Mostly Maggie Mae

Rep Rug finished 29″ x 45″
back of a couch for the time being

Finished my rug this month. It’s a rep rug which is a Scandinavian style in which the warp shows and the weft does not. The weft alternates between thin and fat and I used Roger’s old tee shirts for the fat. I’ve made placemats in this style before, but never a rug so I’m pretty pleased with it.

Kiddo the frog

Signs of Spring: frog in our fountain, wildflowers at American Camp.

chocolate lilies (fritillaries)
top of Mt Young

edging back into normalcy

Back last summer I said I would only post if there is something interesting to say.  Apparently, there has not been anything interesting in the last eight weeks—or else, maybe I’ve just been too busy?

So here is a quick summary:

We have both received the Moderna vaccine.  We had a rough day after the second dose, but are fine now and edging back into normalcy.  As you shall see . . .*

I’ve been weaving a rug now for a number of weeks.  It is a new experience for me and I’ve been taking my time with it.  Trying to enjoy the process.

Roger has been way busy with building a kiln to burn wood into biochar with the heat produced used to help heat the house. 

Large limb over path from fir behind the cottage

It snowed in February and that snow stuck around for a week.  I think it pushed Spring back a bit here at Thornbush but we are way in it now.

Waiting for Godot?

Our grandson Corbin got to come here for a sleepover on his 9th birthday.  We rode the ferries back and forth to pick him up and deliver him. *First time in over a year.

People have been asking about the cottage.*  So here is a little of what we’ve been doing all winter:

  1. Take a log from a pile of them in the woods and mill it into boards and battens.
  2. Cut the lumber into the correct length and finesse it a bit with the table saw.

Put as much of it as we have on the cottage addition that same day

Look at Pinterest a lot to see tile ideas for when we get done with the outside.  The shower parts are there but not installed.  The tile guy is coming over this week to check it out. We have hot water and a sink and a toilet. Mostly but not completely insulated.

Ventured on to the mainland yesterday to pick up a yellow plastic kayak from a friend.  Then got to visit with kids and grandkids and take the twins out to a real restaurant for their fifteenth birthday.*

*edging back into normalcy

A String of Wednesdays in January

South Beach 1/08/21

On Wednesday, January 6th, 2021 (a day that will live in infamy) the US Capitol was stormed by some crazy right-wing terrorists bent on destroying democracy.  Meanwhile, as far away from Washington D.C. as one can get in the contiguous United States, we watched the mayhem with horror on our computers (not having t.v.)

On Wednesday, January 13th, a major windstorm blew through the Pacific NW.  We were awakened by an alert poodle and heard branches falling all night long.  In the morning we found a limb had hit Roger’s truck.  And another much bigger branch narrowly missed it.  The picture above is from a few days later but I am sure this willow that fell over our road started falling on the 13th More importantly, perhaps, we were out of power for 18 hours. Luckily, our generator was in working order. This windstorm came up unexpectedly—normally Roger moves his truck to a safer locale when high winds are in the forecast.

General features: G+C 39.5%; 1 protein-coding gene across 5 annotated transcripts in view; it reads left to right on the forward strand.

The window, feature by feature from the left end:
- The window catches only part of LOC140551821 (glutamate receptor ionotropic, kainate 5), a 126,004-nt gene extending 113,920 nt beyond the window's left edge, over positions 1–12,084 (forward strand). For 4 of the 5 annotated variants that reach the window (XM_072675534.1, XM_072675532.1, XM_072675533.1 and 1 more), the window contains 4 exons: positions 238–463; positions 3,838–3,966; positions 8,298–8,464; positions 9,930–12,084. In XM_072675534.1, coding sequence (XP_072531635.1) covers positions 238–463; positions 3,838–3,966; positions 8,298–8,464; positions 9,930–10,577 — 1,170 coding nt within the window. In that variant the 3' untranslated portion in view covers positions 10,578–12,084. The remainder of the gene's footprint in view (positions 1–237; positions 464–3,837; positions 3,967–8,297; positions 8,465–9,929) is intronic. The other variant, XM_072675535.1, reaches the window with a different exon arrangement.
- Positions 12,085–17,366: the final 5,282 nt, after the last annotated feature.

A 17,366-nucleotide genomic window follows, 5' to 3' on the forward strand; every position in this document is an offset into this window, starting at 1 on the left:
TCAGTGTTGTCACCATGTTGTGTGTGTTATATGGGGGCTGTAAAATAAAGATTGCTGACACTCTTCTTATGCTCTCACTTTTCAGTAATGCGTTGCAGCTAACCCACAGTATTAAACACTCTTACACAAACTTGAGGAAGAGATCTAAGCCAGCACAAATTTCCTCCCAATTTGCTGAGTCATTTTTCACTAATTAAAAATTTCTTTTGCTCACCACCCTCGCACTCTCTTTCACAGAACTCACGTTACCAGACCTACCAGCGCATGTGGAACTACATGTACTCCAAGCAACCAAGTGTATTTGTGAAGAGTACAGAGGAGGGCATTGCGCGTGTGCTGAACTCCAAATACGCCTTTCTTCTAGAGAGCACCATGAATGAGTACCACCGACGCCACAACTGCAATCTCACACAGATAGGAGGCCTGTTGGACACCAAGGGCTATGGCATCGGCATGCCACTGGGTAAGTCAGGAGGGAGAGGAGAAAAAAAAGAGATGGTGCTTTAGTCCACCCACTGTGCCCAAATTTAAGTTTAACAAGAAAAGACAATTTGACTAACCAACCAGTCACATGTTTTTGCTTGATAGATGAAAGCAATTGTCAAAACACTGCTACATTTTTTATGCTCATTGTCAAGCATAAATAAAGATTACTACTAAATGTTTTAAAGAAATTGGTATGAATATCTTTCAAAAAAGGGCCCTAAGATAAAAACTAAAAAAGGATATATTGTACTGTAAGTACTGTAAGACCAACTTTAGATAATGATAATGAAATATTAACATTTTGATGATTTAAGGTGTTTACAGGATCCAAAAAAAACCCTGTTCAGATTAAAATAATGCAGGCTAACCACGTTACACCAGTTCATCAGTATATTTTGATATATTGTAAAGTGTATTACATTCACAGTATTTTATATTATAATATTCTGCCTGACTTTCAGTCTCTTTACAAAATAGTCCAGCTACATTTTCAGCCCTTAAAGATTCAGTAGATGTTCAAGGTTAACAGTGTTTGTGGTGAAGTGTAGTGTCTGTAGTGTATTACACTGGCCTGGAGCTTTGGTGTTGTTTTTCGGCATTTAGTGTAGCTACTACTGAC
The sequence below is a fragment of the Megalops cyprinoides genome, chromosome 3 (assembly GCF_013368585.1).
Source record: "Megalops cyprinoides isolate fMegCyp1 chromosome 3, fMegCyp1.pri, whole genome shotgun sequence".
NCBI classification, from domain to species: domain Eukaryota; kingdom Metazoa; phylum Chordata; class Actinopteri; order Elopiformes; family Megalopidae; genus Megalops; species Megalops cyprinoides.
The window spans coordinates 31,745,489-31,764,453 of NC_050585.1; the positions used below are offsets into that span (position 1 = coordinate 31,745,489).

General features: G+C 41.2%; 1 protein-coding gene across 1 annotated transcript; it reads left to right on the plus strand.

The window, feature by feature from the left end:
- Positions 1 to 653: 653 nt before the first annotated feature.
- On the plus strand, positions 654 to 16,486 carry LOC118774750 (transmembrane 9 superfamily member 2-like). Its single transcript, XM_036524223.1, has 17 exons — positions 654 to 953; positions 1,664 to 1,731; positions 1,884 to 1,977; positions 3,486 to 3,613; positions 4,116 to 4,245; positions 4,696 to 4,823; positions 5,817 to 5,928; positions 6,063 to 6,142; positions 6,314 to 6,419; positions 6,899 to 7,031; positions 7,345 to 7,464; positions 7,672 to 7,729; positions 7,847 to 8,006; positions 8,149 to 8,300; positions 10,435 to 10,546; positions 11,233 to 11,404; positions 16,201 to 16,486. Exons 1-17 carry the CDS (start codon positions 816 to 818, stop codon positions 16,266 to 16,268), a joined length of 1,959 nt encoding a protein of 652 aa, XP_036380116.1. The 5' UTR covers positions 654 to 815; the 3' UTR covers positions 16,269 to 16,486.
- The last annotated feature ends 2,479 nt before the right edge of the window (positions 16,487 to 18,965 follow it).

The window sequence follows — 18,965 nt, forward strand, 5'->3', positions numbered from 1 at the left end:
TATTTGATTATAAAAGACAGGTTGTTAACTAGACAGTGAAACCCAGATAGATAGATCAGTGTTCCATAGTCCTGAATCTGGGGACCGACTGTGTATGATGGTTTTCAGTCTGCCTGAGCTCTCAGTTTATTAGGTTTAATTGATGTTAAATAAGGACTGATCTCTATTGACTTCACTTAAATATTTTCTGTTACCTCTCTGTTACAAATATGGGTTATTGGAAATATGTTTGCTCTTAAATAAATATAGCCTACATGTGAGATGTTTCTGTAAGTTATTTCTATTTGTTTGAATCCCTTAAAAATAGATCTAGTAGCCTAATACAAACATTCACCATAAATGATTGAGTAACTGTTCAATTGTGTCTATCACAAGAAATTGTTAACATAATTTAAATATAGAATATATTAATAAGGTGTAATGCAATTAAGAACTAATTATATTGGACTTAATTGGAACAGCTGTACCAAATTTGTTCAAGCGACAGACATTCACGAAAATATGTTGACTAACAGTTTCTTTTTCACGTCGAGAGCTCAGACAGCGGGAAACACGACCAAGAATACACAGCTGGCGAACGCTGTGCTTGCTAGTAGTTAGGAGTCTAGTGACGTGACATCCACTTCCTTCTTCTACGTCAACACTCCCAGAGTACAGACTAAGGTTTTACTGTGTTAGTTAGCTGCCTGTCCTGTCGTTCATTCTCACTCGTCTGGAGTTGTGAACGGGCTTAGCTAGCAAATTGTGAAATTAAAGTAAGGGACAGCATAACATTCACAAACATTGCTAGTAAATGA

Audrey’s 11th birthday on 1/21/21

On Wednesday, January 20th, we were glued to our computers for a much better event, the Inauguration of Joseph Biden as our 46th President.  The crowds were not present, but the pomp and ceremony was all we could ask for:  Lady Gaga, Garth Brooks, Amanda Gorman and all.  Impressed by President Biden’s address asking for unity in these perilous times. We were able to lift a glass of champagne with some neighbors (wrapped in blankets on their porch)

Roger’s latest project

On Wednesday, January 27th, Roger and I received our first shot of the Moderna Vaccine by our local Health Department at the Fair Grounds.  My arm is a little sore, but I feel like this was huge milestone in a tumultuous month of a tumultuous twelve months.

heavy frost 1/23/21

2020 Wrap up

zooming into 2021

For several days I’ve been thinking about how to approach my end of the year blog post in this dumpster fire of a year.  I thought about comparing it to 2019 but that seemed just too sad, as 2019 was a banner year for me, including 3 wonderful road trips and lots of social gatherings –none of which could take place this year.  So cataloging the insults and injuries of a pandemic, political upheaval, climate catastrophes did not seem like the right way to go but neither would a Pollyanna/Hallmark movie viewpoint do.  How to find the balance?

In looking for the silver linings I have looked back at previous posts for this year and found a great deal to be thankful for.  These are the very things that saw me through a year full of anxiety, frustration and anger.  If you look back at last June, you will see that only four months in (only!) I was quoting my friend Peggy Sue’s helpful hints at getting through this stress:

“On the Mayo Clinic’s list of self-care for mental health during the pandemic they recommend maintaining a routine at home and focusing on the things you can control. Keeping in touch with family and friends via technology is a suggestion that has proven helpful to me.  Music, books, and gratitude, always good, are now more helpful than ever. They also recommend limiting your news intake and sticking to reliable sources. Sensationalism and hyped up emotional content is not helpful to volatile stress levels.*”

So here is a list of things I am grateful for that have gotten me through this year intact (so far).  You can skip this list and stroll through the posts from this past year for more pictures and detail if you would like.

husband – obviously

Thornbush–  beauty to behold on walks every day and through every window

Ethel at new Mt Vernon home